I have the answer.
Yes, 100% there is!
Now I’m not talking about life after death for the person that has died, clearly, I’m talking about ‘is there life after the death of a partner?’
I am on many forums for bereavement and grief, indeed I run my own one on Facebook.
Recently, I’m not sure where the motivation came from, I thought I would write a post asking if people felt that they had grown since the death of their partner.
Here’s what I wrote:
Here’s a (possibly) controversial question, may be more relevant for us who lost partners a few years ago.
How have you GROWN since your partner died?
I know it can sound weird but I was so focused on not letting her death destroy me that I’ve used it to develop myself and grow.
I make decisions better now.
I know what I like in life now.
I’ve taken control of the house and how I want things.
I talk about death and dying lots, I used to completely avoid the subject, which isn’t healthy.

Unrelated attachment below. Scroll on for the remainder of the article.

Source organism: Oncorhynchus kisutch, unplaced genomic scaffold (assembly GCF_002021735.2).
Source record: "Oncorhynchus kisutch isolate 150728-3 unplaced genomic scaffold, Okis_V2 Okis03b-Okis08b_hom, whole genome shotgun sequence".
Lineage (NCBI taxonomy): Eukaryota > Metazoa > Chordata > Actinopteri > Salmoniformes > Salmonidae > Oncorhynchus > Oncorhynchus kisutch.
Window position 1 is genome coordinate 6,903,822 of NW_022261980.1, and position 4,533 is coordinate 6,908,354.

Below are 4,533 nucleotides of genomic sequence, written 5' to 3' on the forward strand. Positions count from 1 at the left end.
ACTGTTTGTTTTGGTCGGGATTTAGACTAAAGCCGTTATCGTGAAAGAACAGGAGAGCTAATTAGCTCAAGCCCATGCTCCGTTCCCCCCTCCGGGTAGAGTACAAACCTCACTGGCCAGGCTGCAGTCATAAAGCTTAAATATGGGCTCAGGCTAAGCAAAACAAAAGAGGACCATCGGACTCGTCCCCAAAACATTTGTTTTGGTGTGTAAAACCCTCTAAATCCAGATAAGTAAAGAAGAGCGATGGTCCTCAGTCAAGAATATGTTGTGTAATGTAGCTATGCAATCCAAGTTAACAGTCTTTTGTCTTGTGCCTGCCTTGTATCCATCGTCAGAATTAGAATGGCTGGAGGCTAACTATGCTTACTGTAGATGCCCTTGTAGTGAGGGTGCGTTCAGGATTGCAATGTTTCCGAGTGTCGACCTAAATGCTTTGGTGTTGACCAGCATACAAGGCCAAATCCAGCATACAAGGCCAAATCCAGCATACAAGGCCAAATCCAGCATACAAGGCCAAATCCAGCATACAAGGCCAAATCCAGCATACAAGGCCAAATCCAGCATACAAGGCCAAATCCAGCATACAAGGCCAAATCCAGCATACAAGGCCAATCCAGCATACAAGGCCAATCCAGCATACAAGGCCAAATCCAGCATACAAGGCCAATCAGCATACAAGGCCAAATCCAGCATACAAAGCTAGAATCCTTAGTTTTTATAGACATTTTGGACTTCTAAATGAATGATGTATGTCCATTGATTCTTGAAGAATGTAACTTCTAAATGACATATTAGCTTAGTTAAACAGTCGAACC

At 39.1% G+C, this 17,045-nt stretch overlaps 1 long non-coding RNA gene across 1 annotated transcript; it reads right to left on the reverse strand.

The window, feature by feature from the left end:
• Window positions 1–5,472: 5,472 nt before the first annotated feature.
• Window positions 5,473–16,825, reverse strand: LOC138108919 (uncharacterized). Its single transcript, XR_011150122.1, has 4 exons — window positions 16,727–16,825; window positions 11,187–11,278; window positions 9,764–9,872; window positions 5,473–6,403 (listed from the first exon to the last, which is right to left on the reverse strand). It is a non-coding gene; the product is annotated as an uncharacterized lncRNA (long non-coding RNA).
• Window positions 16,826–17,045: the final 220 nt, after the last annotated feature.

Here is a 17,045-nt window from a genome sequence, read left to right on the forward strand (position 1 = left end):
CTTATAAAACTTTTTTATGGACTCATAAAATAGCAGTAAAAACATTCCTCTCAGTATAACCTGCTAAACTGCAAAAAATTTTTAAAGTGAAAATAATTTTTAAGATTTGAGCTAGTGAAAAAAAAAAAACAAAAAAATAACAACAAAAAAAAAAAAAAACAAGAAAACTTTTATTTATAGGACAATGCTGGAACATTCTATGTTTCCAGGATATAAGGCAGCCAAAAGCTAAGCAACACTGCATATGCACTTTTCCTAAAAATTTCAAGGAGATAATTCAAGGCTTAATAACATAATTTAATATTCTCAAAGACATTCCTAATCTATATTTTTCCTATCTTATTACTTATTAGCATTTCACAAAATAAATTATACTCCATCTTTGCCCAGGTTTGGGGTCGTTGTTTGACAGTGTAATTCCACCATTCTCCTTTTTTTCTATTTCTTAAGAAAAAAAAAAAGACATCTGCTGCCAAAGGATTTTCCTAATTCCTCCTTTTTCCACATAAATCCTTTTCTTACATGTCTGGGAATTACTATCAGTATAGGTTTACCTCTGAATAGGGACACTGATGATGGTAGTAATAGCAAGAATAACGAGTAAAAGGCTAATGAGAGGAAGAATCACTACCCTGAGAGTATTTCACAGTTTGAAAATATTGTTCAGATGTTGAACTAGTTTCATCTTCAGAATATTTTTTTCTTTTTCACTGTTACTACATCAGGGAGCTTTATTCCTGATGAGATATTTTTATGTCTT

I still miss her terribly and I’m still very much in love with her (but in a different way to when she was alive), yet, at the same time I’m also extremely happy with my life as it is now!
Interested to know if you’ve manage to use this god awful experience in a positive way too?
The forum has nearly 15,000 members worldwide and I was (half) expecting some rather disparaging comments… However I’ve been absolutely overwhelmed with the 100% positive replies.
My ONLY reason for posting this here is to give you hope that there is life after the death of your partner.
There can be joy.
There can be a reason for living.
Here are just some of those comments (I have edited these comments to ensure people are unidentifiable):
Absolutely 100% I have grown! My daughter told me last week that she was SO proud of me and how much I have grown. Made my heart so happy. He made me a better person in our life and he has continued to make me a better person through his death.
He made me a better person in our life and he has continued to make me a better person through his death
I would answer yes. My relationship with my kids is a lot better. My walk with God is better. I stress less, knowing that many of the things I used to worry about are so temporary. I’ve even applied this to my new relationship… I’m a better man overall for it .. I wish I didn’t have to go through this to learn it